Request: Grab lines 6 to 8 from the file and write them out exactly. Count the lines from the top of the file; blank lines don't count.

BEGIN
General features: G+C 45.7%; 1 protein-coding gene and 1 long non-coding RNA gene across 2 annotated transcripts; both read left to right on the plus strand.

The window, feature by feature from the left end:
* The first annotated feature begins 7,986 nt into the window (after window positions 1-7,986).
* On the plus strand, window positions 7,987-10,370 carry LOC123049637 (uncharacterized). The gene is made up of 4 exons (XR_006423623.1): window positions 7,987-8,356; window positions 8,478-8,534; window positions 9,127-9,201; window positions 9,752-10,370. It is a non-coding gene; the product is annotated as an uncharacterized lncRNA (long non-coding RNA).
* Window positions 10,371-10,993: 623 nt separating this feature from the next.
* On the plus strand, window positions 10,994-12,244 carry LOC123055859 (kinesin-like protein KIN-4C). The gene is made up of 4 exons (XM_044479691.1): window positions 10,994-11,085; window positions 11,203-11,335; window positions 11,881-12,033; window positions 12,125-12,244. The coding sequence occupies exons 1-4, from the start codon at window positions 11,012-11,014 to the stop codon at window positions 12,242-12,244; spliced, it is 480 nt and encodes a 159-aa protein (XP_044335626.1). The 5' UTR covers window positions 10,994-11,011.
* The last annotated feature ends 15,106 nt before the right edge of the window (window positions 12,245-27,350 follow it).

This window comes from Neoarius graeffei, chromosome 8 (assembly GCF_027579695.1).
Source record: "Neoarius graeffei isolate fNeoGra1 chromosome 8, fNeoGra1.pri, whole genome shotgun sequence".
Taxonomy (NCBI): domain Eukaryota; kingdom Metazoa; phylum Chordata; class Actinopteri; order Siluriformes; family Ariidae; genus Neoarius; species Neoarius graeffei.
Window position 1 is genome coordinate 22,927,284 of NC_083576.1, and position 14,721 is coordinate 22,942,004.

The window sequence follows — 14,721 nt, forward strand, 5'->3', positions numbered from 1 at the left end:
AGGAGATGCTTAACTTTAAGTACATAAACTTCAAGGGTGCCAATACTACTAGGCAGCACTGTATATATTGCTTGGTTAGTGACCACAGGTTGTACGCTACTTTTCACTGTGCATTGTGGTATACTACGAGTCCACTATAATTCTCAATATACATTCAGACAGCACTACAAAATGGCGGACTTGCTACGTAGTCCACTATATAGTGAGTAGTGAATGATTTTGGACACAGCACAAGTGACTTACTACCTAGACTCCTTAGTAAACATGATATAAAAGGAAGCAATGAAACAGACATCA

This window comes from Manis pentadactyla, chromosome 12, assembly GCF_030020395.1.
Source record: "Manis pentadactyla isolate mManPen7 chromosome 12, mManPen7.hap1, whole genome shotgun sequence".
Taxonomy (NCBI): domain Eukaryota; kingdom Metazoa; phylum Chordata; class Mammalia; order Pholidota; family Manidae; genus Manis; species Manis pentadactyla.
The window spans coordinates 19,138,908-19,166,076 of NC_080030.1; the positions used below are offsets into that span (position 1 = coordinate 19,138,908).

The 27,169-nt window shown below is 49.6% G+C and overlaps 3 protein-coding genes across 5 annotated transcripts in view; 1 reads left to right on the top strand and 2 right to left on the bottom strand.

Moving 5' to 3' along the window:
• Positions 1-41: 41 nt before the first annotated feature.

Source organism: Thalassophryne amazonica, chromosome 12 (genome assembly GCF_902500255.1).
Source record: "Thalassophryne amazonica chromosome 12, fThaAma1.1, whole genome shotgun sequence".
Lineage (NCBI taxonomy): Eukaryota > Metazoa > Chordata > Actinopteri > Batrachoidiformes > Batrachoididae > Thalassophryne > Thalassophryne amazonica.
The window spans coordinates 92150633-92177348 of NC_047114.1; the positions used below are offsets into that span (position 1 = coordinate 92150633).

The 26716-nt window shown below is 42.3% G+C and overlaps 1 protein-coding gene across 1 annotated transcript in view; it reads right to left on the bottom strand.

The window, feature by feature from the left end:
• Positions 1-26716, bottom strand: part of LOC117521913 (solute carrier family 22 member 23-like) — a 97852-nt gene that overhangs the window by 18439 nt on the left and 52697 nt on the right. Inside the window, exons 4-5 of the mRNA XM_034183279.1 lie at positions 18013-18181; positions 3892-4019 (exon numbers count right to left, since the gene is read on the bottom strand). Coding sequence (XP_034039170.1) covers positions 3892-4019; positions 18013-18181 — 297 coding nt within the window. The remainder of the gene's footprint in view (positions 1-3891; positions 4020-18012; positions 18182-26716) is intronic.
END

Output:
* On the plus strand, window positions 10,994-12,244 carry LOC123055859 (kinesin-like protein KIN-4C). The gene is made up of 4 exons (XM_044479691.1): window positions 10,994-11,085; window positions 11,203-11,335; window positions 11,881-12,033; window positions 12,125-12,244. The coding sequence occupies exons 1-4, from the start codon at window positions 11,012-11,014 to the stop codon at window positions 12,242-12,244; spliced, it is 480 nt and encodes a 159-aa protein (XP_044335626.1). The 5' UTR covers window positions 10,994-11,011.
* The last annotated feature ends 15,106 nt before the right edge of the window (window positions 12,245-27,350 follow it).

This window comes from Neoarius graeffei, chromosome 8 (assembly GCF_027579695.1).